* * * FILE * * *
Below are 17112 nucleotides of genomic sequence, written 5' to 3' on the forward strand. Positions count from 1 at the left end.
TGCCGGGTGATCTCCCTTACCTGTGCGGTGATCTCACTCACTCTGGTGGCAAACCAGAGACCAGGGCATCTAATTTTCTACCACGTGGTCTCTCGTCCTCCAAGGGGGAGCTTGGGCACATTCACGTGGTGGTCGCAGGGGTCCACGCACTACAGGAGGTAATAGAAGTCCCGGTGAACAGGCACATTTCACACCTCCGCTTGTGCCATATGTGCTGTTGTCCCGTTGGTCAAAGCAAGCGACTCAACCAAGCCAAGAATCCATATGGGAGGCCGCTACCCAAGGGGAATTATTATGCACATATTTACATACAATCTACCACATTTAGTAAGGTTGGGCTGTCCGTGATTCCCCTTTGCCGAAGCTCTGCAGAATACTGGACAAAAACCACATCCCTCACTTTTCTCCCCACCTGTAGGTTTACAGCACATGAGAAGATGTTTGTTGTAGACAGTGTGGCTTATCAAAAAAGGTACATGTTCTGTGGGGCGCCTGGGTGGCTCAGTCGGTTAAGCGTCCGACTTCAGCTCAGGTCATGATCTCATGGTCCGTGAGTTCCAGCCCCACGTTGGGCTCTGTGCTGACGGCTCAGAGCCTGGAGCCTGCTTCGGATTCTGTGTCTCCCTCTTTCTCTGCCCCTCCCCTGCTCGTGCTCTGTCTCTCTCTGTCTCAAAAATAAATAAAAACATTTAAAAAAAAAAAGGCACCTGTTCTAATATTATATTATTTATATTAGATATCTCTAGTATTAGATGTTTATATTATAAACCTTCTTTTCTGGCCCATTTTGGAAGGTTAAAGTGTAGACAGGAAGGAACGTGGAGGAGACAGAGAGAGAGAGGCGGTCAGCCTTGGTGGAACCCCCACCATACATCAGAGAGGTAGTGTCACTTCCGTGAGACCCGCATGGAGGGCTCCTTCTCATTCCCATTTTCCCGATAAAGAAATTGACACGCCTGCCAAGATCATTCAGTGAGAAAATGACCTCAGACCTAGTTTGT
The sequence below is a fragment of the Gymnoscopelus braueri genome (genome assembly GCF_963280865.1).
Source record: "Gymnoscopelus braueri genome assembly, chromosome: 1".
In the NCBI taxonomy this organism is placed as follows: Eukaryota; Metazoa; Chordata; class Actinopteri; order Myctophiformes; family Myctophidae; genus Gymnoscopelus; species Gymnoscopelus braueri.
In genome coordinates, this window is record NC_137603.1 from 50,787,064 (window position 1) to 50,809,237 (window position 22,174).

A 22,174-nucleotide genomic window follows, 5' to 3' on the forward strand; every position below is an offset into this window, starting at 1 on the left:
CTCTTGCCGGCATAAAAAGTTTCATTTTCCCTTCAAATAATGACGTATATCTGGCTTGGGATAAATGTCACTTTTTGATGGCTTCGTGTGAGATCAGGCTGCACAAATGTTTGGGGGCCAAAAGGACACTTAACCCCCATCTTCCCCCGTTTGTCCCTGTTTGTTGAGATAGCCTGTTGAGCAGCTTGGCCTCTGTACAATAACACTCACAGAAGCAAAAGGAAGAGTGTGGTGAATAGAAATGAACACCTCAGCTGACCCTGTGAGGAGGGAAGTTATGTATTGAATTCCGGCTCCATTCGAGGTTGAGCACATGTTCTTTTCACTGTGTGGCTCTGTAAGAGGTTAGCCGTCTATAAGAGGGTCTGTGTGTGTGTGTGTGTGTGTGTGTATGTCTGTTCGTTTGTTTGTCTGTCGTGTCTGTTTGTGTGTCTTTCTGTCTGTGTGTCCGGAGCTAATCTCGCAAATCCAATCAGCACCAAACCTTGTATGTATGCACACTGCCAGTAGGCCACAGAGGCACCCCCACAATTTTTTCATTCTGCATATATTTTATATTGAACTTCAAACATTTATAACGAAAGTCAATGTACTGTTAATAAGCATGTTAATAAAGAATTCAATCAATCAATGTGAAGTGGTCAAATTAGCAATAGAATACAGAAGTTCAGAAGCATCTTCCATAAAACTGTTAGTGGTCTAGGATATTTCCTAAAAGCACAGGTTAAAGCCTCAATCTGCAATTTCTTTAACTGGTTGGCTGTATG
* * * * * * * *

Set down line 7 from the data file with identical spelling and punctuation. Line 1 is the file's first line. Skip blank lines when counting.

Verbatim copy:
A 22,174-nucleotide genomic window follows, 5' to 3' on the forward strand; every position below is an offset into this window, starting at 1 on the left: